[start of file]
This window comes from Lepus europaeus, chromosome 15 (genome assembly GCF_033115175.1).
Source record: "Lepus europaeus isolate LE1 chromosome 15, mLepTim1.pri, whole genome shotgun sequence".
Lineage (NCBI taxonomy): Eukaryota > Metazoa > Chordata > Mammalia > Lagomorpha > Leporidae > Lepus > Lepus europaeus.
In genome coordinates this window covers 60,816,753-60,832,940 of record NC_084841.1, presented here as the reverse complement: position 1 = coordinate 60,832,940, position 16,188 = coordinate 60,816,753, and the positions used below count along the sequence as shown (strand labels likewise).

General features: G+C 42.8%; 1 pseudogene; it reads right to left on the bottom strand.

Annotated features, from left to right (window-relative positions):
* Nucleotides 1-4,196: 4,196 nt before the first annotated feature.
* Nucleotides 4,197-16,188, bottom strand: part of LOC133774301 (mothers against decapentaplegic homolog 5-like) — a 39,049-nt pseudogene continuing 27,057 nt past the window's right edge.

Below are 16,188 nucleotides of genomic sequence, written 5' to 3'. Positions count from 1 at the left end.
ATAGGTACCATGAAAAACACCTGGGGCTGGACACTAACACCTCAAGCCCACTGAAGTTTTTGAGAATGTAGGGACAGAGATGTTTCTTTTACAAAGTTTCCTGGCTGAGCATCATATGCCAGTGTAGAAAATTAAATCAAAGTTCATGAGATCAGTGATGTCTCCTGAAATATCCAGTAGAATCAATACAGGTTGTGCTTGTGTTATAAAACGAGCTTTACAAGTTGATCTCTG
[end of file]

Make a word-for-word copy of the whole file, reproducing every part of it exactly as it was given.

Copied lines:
This window comes from Lepus europaeus, chromosome 15 (genome assembly GCF_033115175.1).
Source record: "Lepus europaeus isolate LE1 chromosome 15, mLepTim1.pri, whole genome shotgun sequence".
Lineage (NCBI taxonomy): Eukaryota > Metazoa > Chordata > Mammalia > Lagomorpha > Leporidae > Lepus > Lepus europaeus.
In genome coordinates this window covers 60,816,753-60,832,940 of record NC_084841.1, presented here as the reverse complement: position 1 = coordinate 60,832,940, position 16,188 = coordinate 60,816,753, and the positions used below count along the sequence as shown (strand labels likewise).

General features: G+C 42.8%; 1 pseudogene; it reads right to left on the bottom strand.

Annotated features, from left to right (window-relative positions):
* Nucleotides 1-4,196: 4,196 nt before the first annotated feature.
* Nucleotides 4,197-16,188, bottom strand: part of LOC133774301 (mothers against decapentaplegic homolog 5-like) — a 39,049-nt pseudogene continuing 27,057 nt past the window's right edge.

Below are 16,188 nucleotides of genomic sequence, written 5' to 3'. Positions count from 1 at the left end.
ATAGGTACCATGAAAAACACCTGGGGCTGGACACTAACACCTCAAGCCCACTGAAGTTTTTGAGAATGTAGGGACAGAGATGTTTCTTTTACAAAGTTTCCTGGCTGAGCATCATATGCCAGTGTAGAAAATTAAATCAAAGTTCATGAGATCAGTGATGTCTCCTGAAATATCCAGTAGAATCAATACAGGTTGTGCTTGTGTTATAAAACGAGCTTTACAAGTTGATCTCTG